“The Sun Is Dead 6:45” in particular caught my ear, yet I’ll also have to say that the Johnny Cash (RIP The Man In Black) cover of “Ring Of Fire 3:20” also managed to snag me for a bit right before the album ended. Additionally, the album’s opener “The Game 5:05” also managed to elicit a pleasant response from me. The band’s current frontman Marc Hudson just seems to take it a little more seriously than ZP Theart, who irked me terribly with his hamming it up on the microphone. I understand that power metal vocals are supposed to be squeaky clean, but that guy really overdid it. Matt Heafy of Trivium also provides some harsh vocals throughout certain sections of the album, which adds a nice touch to the thundering drums and coked up guitars that usually fill the spectrum on a DragonForce record. The special edition features five bonus tracks, a few of which I felt needed to be on the original album itself; so I would definitely recommend getting the special edition version of this album over the original, even though I can’t say so much about the last bonus track “Galactic Astro Domination 1:32” which really isn’t all that important and really could have just been left off in favor of the other four pieces. All in all, Maximum Overload returns to what made the band popular; but I don’t think I enjoyed it even half as much as The Power Within and the band’s first two releases. But if you’re a major fan of the band, I don’t think that you’ll be too far let down with this one.
(15 Tracks, 72:00)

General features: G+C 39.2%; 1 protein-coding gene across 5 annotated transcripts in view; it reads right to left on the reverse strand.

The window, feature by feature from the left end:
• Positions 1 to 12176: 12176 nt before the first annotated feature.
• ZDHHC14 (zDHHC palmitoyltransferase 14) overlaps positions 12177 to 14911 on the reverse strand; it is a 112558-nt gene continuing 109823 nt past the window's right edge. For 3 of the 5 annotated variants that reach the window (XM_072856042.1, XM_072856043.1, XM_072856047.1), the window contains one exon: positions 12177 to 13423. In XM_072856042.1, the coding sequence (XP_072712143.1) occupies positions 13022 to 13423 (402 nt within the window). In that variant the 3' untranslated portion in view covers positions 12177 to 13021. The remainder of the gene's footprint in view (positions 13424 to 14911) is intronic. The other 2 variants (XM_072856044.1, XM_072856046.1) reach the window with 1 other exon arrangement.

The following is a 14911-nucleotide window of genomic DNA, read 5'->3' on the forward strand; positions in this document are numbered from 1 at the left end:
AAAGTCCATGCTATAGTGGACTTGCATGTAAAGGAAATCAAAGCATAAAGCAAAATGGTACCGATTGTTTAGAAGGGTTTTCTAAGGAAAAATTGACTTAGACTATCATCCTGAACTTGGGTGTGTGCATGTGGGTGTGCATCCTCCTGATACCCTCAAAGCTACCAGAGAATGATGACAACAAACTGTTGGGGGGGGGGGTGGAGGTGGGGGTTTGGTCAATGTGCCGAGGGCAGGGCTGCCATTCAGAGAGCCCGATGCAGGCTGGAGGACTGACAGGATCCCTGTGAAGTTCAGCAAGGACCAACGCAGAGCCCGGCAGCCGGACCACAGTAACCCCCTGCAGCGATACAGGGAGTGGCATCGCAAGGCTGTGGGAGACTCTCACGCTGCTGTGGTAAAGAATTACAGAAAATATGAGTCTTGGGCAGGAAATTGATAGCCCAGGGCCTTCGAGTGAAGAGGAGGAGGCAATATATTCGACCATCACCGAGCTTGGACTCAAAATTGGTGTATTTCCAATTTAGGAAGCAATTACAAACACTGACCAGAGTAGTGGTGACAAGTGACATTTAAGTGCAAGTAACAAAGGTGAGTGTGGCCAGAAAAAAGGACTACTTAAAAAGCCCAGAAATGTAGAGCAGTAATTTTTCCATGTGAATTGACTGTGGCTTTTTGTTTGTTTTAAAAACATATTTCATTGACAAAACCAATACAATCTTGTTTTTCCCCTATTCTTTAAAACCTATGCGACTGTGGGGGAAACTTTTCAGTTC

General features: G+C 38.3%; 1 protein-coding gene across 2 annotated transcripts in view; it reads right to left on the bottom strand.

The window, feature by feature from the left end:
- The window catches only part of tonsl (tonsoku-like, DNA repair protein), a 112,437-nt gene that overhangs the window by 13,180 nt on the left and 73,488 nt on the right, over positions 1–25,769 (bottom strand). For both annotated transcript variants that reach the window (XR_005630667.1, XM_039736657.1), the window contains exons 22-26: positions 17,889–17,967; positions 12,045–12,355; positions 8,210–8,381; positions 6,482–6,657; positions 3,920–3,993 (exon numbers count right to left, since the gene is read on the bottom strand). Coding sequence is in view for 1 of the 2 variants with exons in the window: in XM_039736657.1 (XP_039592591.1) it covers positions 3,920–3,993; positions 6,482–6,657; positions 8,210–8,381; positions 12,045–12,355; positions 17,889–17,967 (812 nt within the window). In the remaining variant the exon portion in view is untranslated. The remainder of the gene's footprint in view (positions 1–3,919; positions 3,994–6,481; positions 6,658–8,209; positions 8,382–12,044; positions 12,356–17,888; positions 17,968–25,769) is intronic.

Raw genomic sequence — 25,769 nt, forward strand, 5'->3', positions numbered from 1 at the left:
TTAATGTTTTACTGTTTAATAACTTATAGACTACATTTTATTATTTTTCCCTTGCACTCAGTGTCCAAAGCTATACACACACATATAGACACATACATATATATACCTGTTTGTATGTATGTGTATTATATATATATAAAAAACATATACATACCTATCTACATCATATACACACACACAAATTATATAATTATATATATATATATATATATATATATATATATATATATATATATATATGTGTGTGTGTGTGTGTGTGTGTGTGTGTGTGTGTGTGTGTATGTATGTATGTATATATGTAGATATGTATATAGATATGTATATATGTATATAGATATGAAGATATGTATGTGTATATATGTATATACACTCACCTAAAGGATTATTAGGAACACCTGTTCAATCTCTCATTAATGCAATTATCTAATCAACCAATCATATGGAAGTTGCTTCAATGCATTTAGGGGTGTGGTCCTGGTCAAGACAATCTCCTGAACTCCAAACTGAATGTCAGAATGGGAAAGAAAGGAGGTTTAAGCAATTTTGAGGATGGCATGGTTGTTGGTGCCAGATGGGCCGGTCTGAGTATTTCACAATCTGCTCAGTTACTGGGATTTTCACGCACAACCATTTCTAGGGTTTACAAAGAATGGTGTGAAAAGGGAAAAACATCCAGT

Fallujah – The Flesh Prevails (2014) – This sophomore release from Californian progressive technical death metal/deathcore outfit Fallujah has since sparked a lot of controversy and dissent in the ranks of metal. Some really seem to love the fucking thing, while others are content to give it a 28% or even an outright 0% on MA (Yeah, real mature using words like “wigger” and “emo” to describe your thoughts on a record. That’s why you’ll never do this professionally, my friend.) but regardless of this, we’ve got an apparent change in a band that was before playing blackened deathcore. To my ears, it sounds like Cynic and Animals As Leaders got into a fight with decent deathcore band A, and managed to create a good mixture of the two genres. Thing is, Alex Hoffman just sounds so one dimensional that his vocals don’t even need to be there at all. I looked up the guy on MA and it turns out that he’s only been in this band and probably was probably one of those guys who back when the deathcore thing was getting popular, thought that was really the only vocal style he needed to learn. Guy’s got some clean skills, but he needs to take a trip over here so that an experienced harsh vocalist like myself could teach the man how to do more than just one simple grunt. Just as in clean singing, there are several different vocal pitches and tones, harsh vocals are the same. At you’re lowest, you’ll get the guttural growl more suited for brutal death metal of the highest caliber, followed by a more audible growl, going into the hardcore mix of growl that constitutes the deathcore grunt. At the highest octave, we get the scream or scowl. It just depends on how much rasp you want to put into it. I joined the choir a little late in high school, but my teacher told me that I was a natural talent and should have been in the choir throughout the whole period of my education. Thing is, I don’t like my voice, regardless of whether or not others do. So I prefer to stick to the harsh vocal efforts on my albums. At any rate, Alex is only 23 so he’s got a lot of living to do and perhaps will gain some more experience as he continues down this musical path. So long as he doesn’t destroy his throat with smoking.